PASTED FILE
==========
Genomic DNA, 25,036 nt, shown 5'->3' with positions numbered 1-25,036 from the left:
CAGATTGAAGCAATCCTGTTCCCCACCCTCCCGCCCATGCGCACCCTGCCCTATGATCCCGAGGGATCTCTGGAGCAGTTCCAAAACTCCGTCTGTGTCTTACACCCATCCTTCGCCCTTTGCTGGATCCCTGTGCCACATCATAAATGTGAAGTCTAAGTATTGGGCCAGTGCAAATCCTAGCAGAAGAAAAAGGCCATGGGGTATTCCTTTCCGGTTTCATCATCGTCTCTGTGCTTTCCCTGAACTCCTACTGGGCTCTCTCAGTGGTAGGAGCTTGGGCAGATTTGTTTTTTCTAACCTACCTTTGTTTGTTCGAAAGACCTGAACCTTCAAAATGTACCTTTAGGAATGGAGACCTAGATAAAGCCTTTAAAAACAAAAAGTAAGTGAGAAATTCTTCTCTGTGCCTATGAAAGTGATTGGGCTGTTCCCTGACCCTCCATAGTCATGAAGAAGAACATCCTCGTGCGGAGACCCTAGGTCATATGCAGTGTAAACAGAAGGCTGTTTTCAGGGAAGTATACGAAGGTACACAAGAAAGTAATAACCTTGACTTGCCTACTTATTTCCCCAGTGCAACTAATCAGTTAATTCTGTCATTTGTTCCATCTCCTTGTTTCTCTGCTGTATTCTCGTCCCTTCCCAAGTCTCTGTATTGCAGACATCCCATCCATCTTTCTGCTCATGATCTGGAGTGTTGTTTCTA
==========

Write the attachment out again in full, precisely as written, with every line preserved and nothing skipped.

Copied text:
Genomic DNA, 25,036 nt, shown 5'->3' with positions numbered 1-25,036 from the left:
CAGATTGAAGCAATCCTGTTCCCCACCCTCCCGCCCATGCGCACCCTGCCCTATGATCCCGAGGGATCTCTGGAGCAGTTCCAAAACTCCGTCTGTGTCTTACACCCATCCTTCGCCCTTTGCTGGATCCCTGTGCCACATCATAAATGTGAAGTCTAAGTATTGGGCCAGTGCAAATCCTAGCAGAAGAAAAAGGCCATGGGGTATTCCTTTCCGGTTTCATCATCGTCTCTGTGCTTTCCCTGAACTCCTACTGGGCTCTCTCAGTGGTAGGAGCTTGGGCAGATTTGTTTTTTCTAACCTACCTTTGTTTGTTCGAAAGACCTGAACCTTCAAAATGTACCTTTAGGAATGGAGACCTAGATAAAGCCTTTAAAAACAAAAAGTAAGTGAGAAATTCTTCTCTGTGCCTATGAAAGTGATTGGGCTGTTCCCTGACCCTCCATAGTCATGAAGAAGAACATCCTCGTGCGGAGACCCTAGGTCATATGCAGTGTAAACAGAAGGCTGTTTTCAGGGAAGTATACGAAGGTACACAAGAAAGTAATAACCTTGACTTGCCTACTTATTTCCCCAGTGCAACTAATCAGTTAATTCTGTCATTTGTTCCATCTCCTTGTTTCTCTGCTGTATTCTCGTCCCTTCCCAAGTCTCTGTATTGCAGACATCCCATCCATCTTTCTGCTCATGATCTGGAGTGTTGTTTCTA